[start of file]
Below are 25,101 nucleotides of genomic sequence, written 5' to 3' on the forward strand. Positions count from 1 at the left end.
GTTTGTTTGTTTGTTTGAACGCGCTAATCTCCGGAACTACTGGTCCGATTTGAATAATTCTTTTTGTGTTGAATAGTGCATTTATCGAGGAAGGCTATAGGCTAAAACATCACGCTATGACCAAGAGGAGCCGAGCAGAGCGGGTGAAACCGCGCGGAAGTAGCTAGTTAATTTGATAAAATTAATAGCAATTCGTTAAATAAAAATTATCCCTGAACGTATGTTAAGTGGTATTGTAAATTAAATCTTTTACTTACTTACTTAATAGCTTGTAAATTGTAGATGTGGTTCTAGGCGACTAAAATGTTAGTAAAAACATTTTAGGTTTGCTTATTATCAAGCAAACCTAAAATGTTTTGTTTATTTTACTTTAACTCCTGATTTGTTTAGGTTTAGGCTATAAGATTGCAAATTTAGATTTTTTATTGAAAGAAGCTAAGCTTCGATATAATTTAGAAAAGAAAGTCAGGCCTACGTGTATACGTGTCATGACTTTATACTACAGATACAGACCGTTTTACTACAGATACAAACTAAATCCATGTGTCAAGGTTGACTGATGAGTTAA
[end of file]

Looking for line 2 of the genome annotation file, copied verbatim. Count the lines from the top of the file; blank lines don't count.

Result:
GTTTGTTTGTTTGTTTGAACGCGCTAATCTCCGGAACTACTGGTCCGATTTGAATAATTCTTTTTGTGTTGAATAGTGCATTTATCGAGGAAGGCTATAGGCTAAAACATCACGCTATGACCAAGAGGAGCCGAGCAGAGCGGGTGAAACCGCGCGGAAGTAGCTAGTTAATTTGATAAAATTAATAGCAATTCGTTAAATAAAAATTATCCCTGAACGTATGTTAAGTGGTATTGTAAATTAAATCTTTTACTTACTTACTTAATAGCTTGTAAATTGTAGATGTGGTTCTAGGCGACTAAAATGTTAGTAAAAACATTTTAGGTTTGCTTATTATCAAGCAAACCTAAAATGTTTTGTTTATTTTACTTTAACTCCTGATTTGTTTAGGTTTAGGCTATAAGATTGCAAATTTAGATTTTTTATTGAAAGAAGCTAAGCTTCGATATAATTTAGAAAAGAAAGTCAGGCCTACGTGTATACGTGTCATGACTTTATACTACAGATACAGACCGTTTTACTACAGATACAAACTAAATCCATGTGTCAAGGTTGACTGATGAGTTAA